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Monday, July 6, 2015
How Are High-Altitude Swims Defined?
Most recently, South African Madswimmers Jean Craven, Juandre Human, Hardi Wilkins and Megan Harrington-Johnson crossed the highest water body in Africa, Lewis Tarn at 4700 m above sea level high up on the slopes in Mount Kenya in 6.5°C water.
There have not been many of these high-altitude solo swims and even fewer races, but these types of swims do exist from the 10-mile Olympic Club Trans-Tahoe Relay, the cold-water Gar Woods Polar Bear Swim, and the solo 34.1 km 21.25-mile Lake Tahoe crossing, all conducted at 1,897 meters (6,225 feet) in altitude to the original ice mile (Speedo Ice Swim Africa) held in Fraserburg, Northern Cape in South Africa at an altitude of 1,400 meters and the new Mountain Swim Series (Solstice Swim at 1,524 meters or 5,000 feet), Carter Lake Crossing at 1,755 meters or 5,760 feet), Chatfield Classic at 1,654 meters or 5,427 feet).
In addition to the Madswimmers' planned Ojos Swim in December on Mount Ojos del Salado in Chile at nearly 6400 meters above sea level, there have been a handful of high-profile solo swims held at high altitudes:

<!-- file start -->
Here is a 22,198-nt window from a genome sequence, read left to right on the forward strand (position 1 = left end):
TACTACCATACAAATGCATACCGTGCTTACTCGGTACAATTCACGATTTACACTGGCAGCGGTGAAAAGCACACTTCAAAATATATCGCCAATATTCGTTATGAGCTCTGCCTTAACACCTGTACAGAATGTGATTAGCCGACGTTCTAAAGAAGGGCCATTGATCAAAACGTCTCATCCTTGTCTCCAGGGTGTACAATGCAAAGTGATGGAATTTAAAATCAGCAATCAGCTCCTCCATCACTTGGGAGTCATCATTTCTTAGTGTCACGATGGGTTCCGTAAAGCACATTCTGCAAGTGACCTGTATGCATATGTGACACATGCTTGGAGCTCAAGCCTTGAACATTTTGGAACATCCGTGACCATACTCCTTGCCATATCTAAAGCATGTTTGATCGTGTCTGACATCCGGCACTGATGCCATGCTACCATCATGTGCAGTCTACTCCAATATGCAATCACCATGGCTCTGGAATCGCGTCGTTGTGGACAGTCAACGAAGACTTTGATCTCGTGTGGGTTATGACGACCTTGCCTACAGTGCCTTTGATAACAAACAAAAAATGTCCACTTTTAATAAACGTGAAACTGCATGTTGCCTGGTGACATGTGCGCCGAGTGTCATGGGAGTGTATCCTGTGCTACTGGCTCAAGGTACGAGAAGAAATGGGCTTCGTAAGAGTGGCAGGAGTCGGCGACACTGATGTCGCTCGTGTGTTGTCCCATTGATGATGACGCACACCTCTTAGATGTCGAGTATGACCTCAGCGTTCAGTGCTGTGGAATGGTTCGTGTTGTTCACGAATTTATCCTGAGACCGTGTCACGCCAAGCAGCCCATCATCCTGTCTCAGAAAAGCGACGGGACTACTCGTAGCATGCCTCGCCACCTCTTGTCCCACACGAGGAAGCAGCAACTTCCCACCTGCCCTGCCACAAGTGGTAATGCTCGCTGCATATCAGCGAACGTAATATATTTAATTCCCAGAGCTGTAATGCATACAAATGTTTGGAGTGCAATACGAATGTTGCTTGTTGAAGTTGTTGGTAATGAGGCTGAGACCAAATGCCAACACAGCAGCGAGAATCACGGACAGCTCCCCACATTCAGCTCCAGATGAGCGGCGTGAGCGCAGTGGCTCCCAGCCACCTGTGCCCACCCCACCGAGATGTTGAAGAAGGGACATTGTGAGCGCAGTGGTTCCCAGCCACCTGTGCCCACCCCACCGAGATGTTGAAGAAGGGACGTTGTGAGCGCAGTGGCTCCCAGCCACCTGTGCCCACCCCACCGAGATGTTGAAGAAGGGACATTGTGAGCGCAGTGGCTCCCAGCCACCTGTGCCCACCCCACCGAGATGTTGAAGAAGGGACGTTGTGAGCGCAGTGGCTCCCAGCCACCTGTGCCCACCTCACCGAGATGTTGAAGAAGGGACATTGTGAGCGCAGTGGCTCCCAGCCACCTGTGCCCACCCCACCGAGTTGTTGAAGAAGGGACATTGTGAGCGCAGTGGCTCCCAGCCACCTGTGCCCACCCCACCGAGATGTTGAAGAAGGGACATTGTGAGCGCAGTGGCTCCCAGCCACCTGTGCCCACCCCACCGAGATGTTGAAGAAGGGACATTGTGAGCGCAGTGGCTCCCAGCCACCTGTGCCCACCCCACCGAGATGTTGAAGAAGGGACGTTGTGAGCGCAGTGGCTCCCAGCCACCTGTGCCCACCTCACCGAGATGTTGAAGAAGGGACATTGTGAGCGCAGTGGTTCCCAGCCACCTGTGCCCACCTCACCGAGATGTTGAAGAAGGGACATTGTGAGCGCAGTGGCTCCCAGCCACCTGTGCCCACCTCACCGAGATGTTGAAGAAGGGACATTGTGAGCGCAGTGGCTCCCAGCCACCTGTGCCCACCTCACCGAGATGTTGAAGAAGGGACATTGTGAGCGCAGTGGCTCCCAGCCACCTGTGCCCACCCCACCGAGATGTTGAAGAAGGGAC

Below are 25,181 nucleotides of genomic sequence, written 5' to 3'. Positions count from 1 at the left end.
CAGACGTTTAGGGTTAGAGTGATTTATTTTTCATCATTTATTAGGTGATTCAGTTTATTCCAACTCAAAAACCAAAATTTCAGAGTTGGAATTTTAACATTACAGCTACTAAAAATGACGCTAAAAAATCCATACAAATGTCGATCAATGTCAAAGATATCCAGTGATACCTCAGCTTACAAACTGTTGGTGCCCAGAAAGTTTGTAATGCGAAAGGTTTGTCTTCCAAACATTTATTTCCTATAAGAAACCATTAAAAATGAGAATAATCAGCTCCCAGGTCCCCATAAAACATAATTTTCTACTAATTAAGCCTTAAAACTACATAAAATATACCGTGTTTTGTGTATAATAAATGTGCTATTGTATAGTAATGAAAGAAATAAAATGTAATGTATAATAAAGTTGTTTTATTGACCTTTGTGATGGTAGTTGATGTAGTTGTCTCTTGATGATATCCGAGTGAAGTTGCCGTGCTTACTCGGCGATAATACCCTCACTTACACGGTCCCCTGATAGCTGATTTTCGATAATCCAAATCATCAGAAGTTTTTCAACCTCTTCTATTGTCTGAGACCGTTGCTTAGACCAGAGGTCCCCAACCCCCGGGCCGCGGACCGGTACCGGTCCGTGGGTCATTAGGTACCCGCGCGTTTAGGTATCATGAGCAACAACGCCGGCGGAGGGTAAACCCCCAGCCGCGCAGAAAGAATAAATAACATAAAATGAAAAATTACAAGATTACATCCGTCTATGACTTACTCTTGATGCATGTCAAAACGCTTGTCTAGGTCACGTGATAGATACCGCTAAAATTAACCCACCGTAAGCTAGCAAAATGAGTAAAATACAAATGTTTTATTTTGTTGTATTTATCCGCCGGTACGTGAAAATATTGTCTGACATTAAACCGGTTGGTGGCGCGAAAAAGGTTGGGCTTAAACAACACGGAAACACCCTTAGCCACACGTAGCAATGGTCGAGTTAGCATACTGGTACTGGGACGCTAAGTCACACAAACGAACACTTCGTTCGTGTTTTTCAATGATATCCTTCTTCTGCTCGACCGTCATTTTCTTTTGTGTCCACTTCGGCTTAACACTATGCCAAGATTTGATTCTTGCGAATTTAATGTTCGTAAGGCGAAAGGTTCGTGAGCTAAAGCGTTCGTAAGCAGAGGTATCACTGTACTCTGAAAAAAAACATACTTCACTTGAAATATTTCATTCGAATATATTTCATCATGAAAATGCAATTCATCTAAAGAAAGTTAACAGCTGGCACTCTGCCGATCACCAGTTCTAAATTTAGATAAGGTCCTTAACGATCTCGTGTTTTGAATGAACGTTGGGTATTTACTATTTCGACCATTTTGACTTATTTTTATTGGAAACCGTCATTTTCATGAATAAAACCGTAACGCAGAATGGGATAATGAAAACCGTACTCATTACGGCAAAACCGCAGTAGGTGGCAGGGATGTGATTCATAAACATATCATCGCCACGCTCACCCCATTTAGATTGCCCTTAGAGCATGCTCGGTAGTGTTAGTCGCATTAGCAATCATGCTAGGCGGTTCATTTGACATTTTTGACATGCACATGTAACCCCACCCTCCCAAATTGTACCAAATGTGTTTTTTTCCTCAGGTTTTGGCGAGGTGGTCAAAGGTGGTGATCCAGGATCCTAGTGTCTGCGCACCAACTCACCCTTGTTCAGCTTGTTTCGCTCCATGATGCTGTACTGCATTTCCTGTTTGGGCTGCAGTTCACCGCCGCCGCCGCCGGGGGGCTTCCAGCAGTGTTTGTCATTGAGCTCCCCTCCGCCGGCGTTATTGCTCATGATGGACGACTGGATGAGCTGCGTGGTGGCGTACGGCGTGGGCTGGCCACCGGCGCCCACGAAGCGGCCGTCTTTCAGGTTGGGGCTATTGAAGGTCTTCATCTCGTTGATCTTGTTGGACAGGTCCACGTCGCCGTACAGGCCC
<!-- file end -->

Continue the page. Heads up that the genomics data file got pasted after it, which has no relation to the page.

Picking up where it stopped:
* Lynne Cox became the first person to swim across Lake Titicaca from Bolivia to Peru at 3,812 meters (12,507 feet) when she swam 10 miles from the resort village of Copacabana in Bolivia to the village of Chimbo in Peru in 3 hours 48 minutes in 13-14°C (56-58°F) water in 1992.
* Cristian Vergara did a 7 km swim from the Isla de la Luna to the Isla del Sol in Lake Titicaca in May 2015.
* Lewis Pugh swam 1 km in 22 minutes 51 seconds in 2°C water at 5,200 meters (17,060 feet) across Lake Pumori, a glacial lake on the Khumbu Glacier on Mount Everest in 2010.
So how are these high-altitude swims defined by the open water swimming community?
Some may define a high-altitude swim as a swim in an open body of water at a minimum of 1,000 meters (or 3,281 feet). Others may define high-altitude swims as a swim at least at 1 mile (or 1609 meters or 5278 feet) in altitude. But there are other questions to be answered and will be defined by future generations of high-altitude swimmers:
* Is 5,000 meters to be defined as ultra high-altitude swims?
* Are there set minimum swimming distances for these high-altitude swims? What is reasonable: 250 meters or 1 km or 1 mile and more?
* If a swim is not at a marathon distance (e.g., 10 km), are wetsuits encouraged or acceptable [for safety purposes and since the rules of marathon swimming do not apply]?
* What safety protocols are established or encouraged (e.g., are oxygen tanks made available or are safety lines around the waist recommended)?
* How is training at sea level best accomplished?
* How do you logistically prepare for a 1 km swim at 1,000m, 2,500m or 5,000m in altitude, especially in isolated bodies of water?
Copyright © 2015 by World Open Water Swimming Association
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